Berman on Waithe and White, editors (2018)
Waithe, Marcus, and Claire White, editors. The Labour of Literature in Britain and France, 1830-1910: Authorial Work Ethics. Palgrave, 2018, pp. xv + 268, ISBN 978-1-137-55252-5
Carolyn Vellenga Berman, Eugene Lang College, The New School
This volume deftly combines scholarship on nineteenth-century French and British literature, with a focus on literary writing as labor. Its title is inspired by The Literature of Labour (1851), a set of biographical sketches featuring British poets who were also manual laborers, identified by their craft or trade. Inverting this title, the editors propose that “the ‘literature of labour’ more often than not returns us, in overdetermined fashion, to the writerly work that produces it, inviting us to contemplate the viability, or illegitimacy, of its own analogies” (15). To dissect these analogies, the editors assemble contributions by thirteen scholars, mostly from the UK, with strong expertise in this area, while contributing their own chapters on Walter Pater and George Sand, respectively.
The collection makes an impressive case for reading across typical nineteenth-century divides, tracing through-lines in French and British literature encompassing Realism, Naturalism, and Modernism in both poetry and prose. The contributions appear in roughly chronological order, toggling between English and French—grouping Flaubert with Ruskin, Browning, and Eliot, and Baudelaire with Decadents from Huysmans to Wilde. It is less convincing, however, in its central conceit, since some of the richness of representations of labor in literature is lost in the shift to self-reflexive comments in the authors’ diaries and letters. An emphasis on private writing risks banality; yes, writers struggling to describe their work as work may call it crushing, but how does this differ from what writers of any period might say?
The finest essays in the collection address this problem head-on. In an essay on Émile Zola’s letters, Susan Harrow takes an unusual tack. Though a photo on the book cover of Zola at his desk, head in hand, appears to embody literary agony, this chapter reveals instead how the novelist of exploitative wage labor ironically strove to achieve a pleasant writing lifestyle, punctuating his own regular labor by playing dominoes. Edmund Birch, conversely, opens his reading of George Gissing’s 1891 novel New Grub Street as a response to Honoré de Balzac’s Illusions perdues (1837–43) by considering how such novels presage the “precarity” of our own economic lives (188). Nicholas White turns to fiction for reflections on “women’s role and status in the realm of cultural labour” in works extending from Zola’s “Madame Sourdis” to Maupassant’s Bel-Ami, Marcelle Tinayre’s La Rebelle, and Colette’s La Vagabonde (225).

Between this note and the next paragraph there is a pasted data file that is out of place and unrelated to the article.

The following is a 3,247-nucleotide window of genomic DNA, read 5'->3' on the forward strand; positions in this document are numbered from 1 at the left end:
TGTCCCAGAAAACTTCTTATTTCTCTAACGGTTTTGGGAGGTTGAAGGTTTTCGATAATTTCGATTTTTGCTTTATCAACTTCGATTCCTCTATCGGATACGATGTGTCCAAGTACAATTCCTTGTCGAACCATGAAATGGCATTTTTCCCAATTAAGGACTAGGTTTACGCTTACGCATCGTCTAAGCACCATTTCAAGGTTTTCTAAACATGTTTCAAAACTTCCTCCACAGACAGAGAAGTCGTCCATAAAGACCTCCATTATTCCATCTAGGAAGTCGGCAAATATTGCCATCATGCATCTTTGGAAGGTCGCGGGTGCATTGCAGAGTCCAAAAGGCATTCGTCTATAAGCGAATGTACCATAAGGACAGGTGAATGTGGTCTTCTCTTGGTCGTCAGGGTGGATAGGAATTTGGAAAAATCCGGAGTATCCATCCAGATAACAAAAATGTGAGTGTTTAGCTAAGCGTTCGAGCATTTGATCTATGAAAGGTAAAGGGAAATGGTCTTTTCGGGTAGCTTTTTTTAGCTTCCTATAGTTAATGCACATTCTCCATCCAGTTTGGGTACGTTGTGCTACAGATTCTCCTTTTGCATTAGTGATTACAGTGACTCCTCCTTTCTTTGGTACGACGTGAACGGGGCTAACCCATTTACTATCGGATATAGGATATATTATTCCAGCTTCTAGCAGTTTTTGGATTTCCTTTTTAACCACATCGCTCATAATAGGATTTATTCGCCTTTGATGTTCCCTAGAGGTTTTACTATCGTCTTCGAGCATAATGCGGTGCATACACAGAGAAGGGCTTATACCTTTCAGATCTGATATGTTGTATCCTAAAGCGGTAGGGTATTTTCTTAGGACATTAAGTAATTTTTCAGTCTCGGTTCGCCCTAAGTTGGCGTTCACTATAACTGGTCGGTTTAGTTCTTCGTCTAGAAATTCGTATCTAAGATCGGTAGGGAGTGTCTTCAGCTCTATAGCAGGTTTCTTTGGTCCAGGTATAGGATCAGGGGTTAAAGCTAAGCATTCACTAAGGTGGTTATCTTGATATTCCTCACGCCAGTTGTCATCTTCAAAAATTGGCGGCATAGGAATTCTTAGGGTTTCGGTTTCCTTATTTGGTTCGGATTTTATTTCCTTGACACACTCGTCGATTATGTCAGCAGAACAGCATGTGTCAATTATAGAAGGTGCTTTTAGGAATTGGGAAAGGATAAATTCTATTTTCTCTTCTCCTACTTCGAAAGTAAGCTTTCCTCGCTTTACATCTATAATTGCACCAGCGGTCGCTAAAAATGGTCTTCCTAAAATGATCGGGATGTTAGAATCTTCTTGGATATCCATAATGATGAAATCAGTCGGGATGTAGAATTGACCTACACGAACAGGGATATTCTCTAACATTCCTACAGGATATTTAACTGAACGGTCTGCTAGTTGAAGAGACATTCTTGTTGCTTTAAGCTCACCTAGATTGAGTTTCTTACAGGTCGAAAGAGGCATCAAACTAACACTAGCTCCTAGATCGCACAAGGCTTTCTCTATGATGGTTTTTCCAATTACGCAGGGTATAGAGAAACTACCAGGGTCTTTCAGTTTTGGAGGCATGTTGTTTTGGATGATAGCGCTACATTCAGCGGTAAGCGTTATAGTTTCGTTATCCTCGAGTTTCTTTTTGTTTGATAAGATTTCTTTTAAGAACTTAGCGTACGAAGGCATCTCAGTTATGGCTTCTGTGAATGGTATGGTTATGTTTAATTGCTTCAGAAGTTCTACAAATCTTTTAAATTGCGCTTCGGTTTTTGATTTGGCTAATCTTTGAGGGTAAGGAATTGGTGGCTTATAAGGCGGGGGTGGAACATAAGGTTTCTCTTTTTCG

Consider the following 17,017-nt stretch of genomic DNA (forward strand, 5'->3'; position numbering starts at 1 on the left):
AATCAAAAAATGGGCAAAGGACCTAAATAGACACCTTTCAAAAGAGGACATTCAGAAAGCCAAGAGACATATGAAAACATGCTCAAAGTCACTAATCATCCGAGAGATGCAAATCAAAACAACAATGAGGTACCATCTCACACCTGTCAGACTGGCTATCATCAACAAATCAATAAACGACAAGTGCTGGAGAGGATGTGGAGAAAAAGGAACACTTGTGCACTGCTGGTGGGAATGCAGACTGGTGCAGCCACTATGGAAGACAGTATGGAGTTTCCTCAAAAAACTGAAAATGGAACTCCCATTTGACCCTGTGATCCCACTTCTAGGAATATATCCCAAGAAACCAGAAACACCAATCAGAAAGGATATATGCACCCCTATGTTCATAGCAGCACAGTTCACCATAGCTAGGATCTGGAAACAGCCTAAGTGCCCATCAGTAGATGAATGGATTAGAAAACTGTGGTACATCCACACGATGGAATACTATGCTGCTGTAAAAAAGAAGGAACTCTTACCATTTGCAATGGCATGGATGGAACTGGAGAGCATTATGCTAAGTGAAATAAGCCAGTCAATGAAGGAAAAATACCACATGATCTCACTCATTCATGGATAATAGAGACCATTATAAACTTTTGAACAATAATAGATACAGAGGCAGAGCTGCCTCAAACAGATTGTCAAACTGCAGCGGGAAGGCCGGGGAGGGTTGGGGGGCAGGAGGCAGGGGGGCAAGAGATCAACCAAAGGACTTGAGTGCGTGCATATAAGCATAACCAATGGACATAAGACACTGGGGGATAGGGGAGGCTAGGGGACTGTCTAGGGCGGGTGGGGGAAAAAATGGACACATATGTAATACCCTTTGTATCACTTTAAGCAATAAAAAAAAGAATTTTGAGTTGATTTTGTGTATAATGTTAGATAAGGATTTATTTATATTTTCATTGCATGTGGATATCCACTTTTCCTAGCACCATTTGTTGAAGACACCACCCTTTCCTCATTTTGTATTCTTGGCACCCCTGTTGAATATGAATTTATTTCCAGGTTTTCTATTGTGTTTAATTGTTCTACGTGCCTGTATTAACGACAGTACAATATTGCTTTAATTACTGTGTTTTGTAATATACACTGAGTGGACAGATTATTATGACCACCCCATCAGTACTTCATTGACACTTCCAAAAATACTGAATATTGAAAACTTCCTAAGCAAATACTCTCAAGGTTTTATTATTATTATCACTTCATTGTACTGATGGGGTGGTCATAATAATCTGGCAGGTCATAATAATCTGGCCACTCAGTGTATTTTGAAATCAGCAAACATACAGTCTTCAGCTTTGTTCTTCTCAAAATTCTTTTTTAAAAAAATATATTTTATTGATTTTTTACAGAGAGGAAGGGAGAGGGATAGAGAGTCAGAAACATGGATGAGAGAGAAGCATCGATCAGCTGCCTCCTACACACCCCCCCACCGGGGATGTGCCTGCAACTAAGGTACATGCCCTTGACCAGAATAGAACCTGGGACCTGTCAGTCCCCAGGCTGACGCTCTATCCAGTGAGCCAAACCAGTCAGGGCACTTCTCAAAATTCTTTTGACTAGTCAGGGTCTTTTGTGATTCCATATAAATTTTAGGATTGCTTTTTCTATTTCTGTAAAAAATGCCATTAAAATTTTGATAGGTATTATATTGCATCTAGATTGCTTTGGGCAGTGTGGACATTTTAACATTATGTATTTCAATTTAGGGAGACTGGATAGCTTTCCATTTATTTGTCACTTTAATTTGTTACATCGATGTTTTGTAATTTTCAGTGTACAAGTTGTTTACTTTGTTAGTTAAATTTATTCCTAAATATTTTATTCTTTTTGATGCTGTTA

In an incisive chapter on “Flaubert’s Cailloux,” Patrick Bray takes up the author’s well-known claim to be a “casseur de cailloux” with a reading of Bouvard et Pécuchet. If the metaphor draws attention to “the materiality of the words he writes and the trite formulas he set out to ‘break,’” Bray asks, “what are we to make of the product of all this hard labour, the broken stones and other debris that litter his fiction?” (97, 98). Following the words “caillou” and “pierre” throughout the novel, Bray unearths an array of meanings drawn from—or blocked by—“stones” in the trajectory of the protagonists from copyists to farmers (building roads) to paleontologists, derided by the villagers as “farceurs” eternally “à la recherche des cailloux” (106). For Bray, “the studiousness of the author induces a form of stupidity on the part of the scholar,” who “cannot help but resemble Bouvard and Pécuchet” (107). But there is a final twist: while academic writers “engage in the backbreaking drudgery of archival work and surrender our copyright to corporate presses, we might do well to take inspiration from Bouvard and Pécuchet, who observe the beauty to be found in the debris of literary language” (108).
As this reflection suggests, the field of literary studies is confronting its own problem of value: why would anyone invest time in this endeavor today? It is perhaps not only the market value of both literature and the study of literature that is imperiled by the abundance of free copies (legal or otherwise) and corporate pricing structures for the no-longer-material products of “immaterial labour,” a concept introduced in a Coda on Beckett’s reading of Proust by Morag Shiach. The editors address this concern in a thoughtful epilogue, which links the question of the labor of literature to current debates about the humanities “against a background of cuts to public spending, cuts that often understand scholarship and letters as luxury goods” (254).
The question of establishing the value of literature in an industrial age through copyright law haunts the volume without quite coming to the fore. The extensive thematization of the labor of art in fiction (as in Balzac’s La Cousine Bette) and Sainte-Beuve’s pronouncements on “la démocratie littéraire” as a synonym for “la littérature industrielle” also go unnoticed. What we have here is, nonetheless, a suggestive excavation of a complex field, where each essay, however fragmentary, produces its own beautiful stones.